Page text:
The New Russian Mob

New York Times

I realize this is a somewhat irresponsible thought, but I keep wondering why anyone should care if some Russian oligarchs and businesses — and corrupt officials — lose a bundle in Cyprus.

Yes, I know, the European Union’s original, ham-handed proposal — a tax on every bank deposit in Cyprus — was potentially destabilizing to the world’s financial system. It raised the specter of bank runs not just in Cyprus but all over Europe. It served as a jolting reminder that the European crisis is still with us. Yada, yada.

But it also turns out that much of the hot money held in the Cypriot banking system is Russian. Russian companies like the low taxes that come with having entities in Cyprus. Because of the wink, wink, nod, nod relationship between Cyprus and Russia, rubles deposited in Cypriot banks are as untraceable as dollars once were in Swiss bank accounts, according to Dmitry Gudkov, an opposition politician (about whom more in a moment). Corrupt officials who embezzle money have long found Cyprus to be a friendly haven. Bloomberg Businessweek reported earlier this week that a substantial amount of the $230 million fraud perpetrated in 2007 against Hermitage Capital — a crime unearthed by Sergei Magnitsky, the brave lawyer who died in prison after he exposed the fraud — can be traced to Cyprus.

To put it another way, the henchmen of Russia’s president, Vladimir Putin, who have gotten rich by trampling over the rule of law, are now getting a taste of their own medicine. In Cyprus, with no warning, the rules changed, and deposits larger than 100,000 euros may now face “haircuts” of as much as 40 percent. Though the purpose of the tax is to save the country’s banking system, the outcome is the same as when Russian officials create phony tax charges to steal a businessman’s assets. People feel they are being robbed. And they become extremely upset.

The funniest part is that according to Reuters, some Russian entities are threatening to sue. Actually, that makes a certain perverse sense: one of the reasons Russian bureaucrats are so quick to move their newly stolen wealth out of Russia is that they want it in a place where the rule of law actually has some meaning. They don’t want done to them what they’ve done to their fellow citizens.

Ever since Putin reclaimed the presidency last year, the trampling of the rule of law has only accelerated. It is now being used to stifle the last remnants of political opposition. There are lots of recent examples, like the bogus charges brought against Alexei Navalny, the heroic investigative blogger, and the posthumous case currently being prosecuted against, believe it or not, Sergei Magnitsky. And then there’s the case of Dmitry Gudkov and his father, Gennady.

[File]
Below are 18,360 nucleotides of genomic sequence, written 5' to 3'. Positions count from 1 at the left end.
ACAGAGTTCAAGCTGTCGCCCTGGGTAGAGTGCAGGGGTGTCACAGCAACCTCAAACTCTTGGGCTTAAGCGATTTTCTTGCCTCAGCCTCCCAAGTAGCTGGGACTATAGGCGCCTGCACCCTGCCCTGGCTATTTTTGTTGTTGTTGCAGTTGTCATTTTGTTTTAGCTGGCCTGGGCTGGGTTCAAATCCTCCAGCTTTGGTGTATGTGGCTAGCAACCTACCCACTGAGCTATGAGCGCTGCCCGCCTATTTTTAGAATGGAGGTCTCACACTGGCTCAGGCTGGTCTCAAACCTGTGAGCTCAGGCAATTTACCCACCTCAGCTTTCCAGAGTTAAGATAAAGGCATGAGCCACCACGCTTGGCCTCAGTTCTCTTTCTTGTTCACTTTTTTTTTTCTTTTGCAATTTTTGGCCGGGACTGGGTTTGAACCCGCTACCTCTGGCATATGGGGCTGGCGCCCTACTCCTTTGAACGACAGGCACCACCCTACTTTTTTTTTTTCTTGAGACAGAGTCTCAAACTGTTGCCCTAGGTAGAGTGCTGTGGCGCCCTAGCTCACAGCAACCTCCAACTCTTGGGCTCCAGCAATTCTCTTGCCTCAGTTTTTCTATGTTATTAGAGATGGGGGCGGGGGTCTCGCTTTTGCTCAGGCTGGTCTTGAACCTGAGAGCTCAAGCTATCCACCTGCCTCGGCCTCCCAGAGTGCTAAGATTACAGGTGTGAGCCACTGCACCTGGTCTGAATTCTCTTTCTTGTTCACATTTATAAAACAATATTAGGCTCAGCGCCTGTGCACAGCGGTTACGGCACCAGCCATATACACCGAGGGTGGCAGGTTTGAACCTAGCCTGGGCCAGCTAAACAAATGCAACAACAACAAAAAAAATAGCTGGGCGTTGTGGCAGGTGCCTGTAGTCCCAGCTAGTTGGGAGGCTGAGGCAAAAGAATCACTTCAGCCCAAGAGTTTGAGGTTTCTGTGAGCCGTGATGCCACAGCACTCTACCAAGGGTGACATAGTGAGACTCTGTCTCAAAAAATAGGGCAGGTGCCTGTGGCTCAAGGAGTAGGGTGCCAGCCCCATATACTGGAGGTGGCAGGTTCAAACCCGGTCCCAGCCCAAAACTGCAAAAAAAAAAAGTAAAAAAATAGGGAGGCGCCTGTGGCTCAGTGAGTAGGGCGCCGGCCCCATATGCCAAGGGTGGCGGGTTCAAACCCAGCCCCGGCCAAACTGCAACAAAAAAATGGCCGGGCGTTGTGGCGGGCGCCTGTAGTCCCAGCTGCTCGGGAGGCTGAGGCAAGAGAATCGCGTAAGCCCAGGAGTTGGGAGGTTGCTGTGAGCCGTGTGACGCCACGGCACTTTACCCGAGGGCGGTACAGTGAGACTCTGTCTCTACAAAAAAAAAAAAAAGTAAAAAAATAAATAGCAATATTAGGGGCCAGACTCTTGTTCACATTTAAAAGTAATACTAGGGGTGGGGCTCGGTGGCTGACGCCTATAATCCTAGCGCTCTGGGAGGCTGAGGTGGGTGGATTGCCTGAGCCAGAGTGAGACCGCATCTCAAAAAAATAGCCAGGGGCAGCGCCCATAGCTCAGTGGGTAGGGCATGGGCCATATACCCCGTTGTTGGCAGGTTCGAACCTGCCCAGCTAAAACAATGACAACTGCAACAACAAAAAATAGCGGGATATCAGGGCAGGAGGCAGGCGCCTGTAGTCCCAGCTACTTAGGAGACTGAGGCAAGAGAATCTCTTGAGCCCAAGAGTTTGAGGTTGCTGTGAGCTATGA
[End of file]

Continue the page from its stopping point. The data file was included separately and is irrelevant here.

Both men were opposition politicians in Russia’s Duma. Both supported the Sergei Magnitsky Act, which President Obama signed in December and which freezes the U.S. assets of Russian government officials who are labeled “gross human rights violators.” Putin and his underlings are understandably threatened by the new law. They have retaliated by passing a bill banning the adoptions of Russian children by Americans. (That’s right. The Putin government is getting back at the United States by punishing Russian orphans.)

Gennady Gudkov, a former K.G.B. official, had built a security company, Oskord, with some 4,000 employees. Last summer the government conducted an “inspection” and found the company to have committed numerous violations. It quickly put Oskord out of business. Two months later, a committee of the Duma charged Gudkov with violating Duma rules and tossed him out of Parliament.

Then, this month, Dmitry Gudkov, who was also one of only seven Duma members to oppose the adoption ban, made a weeklong trip to the United States. His primary purpose, he told me on Wednesday, was to investigate the adoption of Russian children in the U.S. But he also made a speech critical of Putin at a conference in Washington. He had been invited to speak by Pavel Khodorkovsky, the president of the Institute of Modern Russia — and the son of Mikhail Khodorkovsky, the jailed former chief executive of Yukos and the leading symbol of Putin’s callous indifference to the rule of law.

Upon his return, Gudkov was accused by Duma leaders of being a traitor. An investigation has begun. It is a good bet that he will soon be forced out of Duma, just like his father.

Garry Kasparov, the former chess champion and now a leading Putin critic, gave me a simple framework for understanding how Putin and his henchmen operate. “It’s like the mob,” he said. “The only thing that matters is loyalty. The hit man must be loyal to the boss. The boss must protect the hit man.”

In that case, maybe they should start thinking about the coming Cyprus haircut in terms they understand. It’s protection money. займы на карту без отказа hairy girl https://zp-pdl.com/emergency-payday-loans.php https://zp-pdl.com срочный займ на карту

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